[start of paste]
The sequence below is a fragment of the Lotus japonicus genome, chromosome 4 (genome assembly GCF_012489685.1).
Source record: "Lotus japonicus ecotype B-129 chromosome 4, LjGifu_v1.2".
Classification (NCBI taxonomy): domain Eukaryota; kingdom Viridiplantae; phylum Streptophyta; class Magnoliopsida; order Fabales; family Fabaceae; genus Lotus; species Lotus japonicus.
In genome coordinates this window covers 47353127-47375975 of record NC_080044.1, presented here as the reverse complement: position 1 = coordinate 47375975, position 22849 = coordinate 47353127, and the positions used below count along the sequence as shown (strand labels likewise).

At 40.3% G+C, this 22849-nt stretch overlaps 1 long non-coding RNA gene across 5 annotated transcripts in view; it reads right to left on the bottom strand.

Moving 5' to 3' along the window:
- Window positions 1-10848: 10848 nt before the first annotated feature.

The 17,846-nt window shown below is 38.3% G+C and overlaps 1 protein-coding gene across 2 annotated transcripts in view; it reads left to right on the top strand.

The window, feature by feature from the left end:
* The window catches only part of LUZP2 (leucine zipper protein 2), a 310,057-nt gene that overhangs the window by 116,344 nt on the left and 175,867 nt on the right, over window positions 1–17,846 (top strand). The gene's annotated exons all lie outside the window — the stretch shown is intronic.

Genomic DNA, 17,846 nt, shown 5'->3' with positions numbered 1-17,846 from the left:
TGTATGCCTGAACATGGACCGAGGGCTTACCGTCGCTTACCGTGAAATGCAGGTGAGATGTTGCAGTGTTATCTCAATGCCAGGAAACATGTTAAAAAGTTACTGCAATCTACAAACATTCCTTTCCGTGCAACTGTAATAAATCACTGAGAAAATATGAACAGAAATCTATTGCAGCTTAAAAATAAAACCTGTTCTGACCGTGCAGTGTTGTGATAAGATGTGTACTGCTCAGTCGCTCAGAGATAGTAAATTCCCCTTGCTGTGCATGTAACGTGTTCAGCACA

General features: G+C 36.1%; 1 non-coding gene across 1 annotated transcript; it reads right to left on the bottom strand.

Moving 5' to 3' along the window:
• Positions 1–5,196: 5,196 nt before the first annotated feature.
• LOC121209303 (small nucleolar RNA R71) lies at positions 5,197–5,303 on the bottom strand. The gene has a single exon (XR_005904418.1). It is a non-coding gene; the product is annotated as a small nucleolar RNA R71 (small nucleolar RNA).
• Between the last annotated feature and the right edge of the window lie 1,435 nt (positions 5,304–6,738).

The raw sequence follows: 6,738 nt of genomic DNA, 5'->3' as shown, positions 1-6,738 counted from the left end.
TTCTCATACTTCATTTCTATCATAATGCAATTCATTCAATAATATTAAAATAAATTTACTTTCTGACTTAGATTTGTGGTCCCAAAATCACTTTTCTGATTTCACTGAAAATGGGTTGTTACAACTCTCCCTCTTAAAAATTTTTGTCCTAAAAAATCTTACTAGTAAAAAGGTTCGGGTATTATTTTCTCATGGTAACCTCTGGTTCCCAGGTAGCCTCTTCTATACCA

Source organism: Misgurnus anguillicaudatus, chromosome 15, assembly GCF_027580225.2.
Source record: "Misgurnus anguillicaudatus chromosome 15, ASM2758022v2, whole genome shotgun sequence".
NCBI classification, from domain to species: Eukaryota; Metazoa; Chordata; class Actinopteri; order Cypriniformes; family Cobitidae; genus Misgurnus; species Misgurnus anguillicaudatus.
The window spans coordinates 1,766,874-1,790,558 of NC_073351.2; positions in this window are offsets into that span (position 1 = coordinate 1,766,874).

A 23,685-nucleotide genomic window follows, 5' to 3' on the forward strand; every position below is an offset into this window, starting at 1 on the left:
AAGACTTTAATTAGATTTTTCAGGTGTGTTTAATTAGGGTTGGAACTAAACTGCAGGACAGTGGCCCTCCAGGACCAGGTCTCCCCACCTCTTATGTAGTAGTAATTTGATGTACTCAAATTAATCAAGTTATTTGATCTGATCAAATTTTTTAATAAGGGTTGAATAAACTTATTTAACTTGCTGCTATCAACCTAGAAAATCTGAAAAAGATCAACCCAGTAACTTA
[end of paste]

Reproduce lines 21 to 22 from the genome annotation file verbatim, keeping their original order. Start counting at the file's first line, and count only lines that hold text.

Source record: "Misgurnus anguillicaudatus chromosome 15, ASM2758022v2, whole genome shotgun sequence".
NCBI classification, from domain to species: Eukaryota; Metazoa; Chordata; class Actinopteri; order Cypriniformes; family Cobitidae; genus Misgurnus; species Misgurnus anguillicaudatus.